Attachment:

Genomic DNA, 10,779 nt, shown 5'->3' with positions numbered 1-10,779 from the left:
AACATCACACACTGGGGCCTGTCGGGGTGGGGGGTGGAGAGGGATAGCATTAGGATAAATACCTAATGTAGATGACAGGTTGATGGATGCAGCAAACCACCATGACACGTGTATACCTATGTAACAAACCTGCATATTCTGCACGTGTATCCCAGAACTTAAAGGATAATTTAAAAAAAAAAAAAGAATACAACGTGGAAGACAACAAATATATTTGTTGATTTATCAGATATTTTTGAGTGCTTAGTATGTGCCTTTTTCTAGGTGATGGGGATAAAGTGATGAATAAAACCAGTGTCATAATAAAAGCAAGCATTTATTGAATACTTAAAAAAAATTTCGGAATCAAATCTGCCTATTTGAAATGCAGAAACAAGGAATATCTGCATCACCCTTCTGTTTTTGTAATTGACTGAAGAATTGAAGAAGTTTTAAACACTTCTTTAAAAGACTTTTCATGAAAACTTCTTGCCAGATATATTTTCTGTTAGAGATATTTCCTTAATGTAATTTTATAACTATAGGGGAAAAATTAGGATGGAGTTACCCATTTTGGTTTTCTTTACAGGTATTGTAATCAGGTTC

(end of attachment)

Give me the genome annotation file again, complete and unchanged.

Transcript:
Genomic DNA, 10,779 nt, shown 5'->3' with positions numbered 1-10,779 from the left:
AACATCACACACTGGGGCCTGTCGGGGTGGGGGGTGGAGAGGGATAGCATTAGGATAAATACCTAATGTAGATGACAGGTTGATGGATGCAGCAAACCACCATGACACGTGTATACCTATGTAACAAACCTGCATATTCTGCACGTGTATCCCAGAACTTAAAGGATAATTTAAAAAAAAAAAAAGAATACAACGTGGAAGACAACAAATATATTTGTTGATTTATCAGATATTTTTGAGTGCTTAGTATGTGCCTTTTTCTAGGTGATGGGGATAAAGTGATGAATAAAACCAGTGTCATAATAAAAGCAAGCATTTATTGAATACTTAAAAAAAATTTCGGAATCAAATCTGCCTATTTGAAATGCAGAAACAAGGAATATCTGCATCACCCTTCTGTTTTTGTAATTGACTGAAGAATTGAAGAAGTTTTAAACACTTCTTTAAAAGACTTTTCATGAAAACTTCTTGCCAGATATATTTTCTGTTAGAGATATTTCCTTAATGTAATTTTATAACTATAGGGGAAAAATTAGGATGGAGTTACCCATTTTGGTTTTCTTTACAGGTATTGTAATCAGGTTC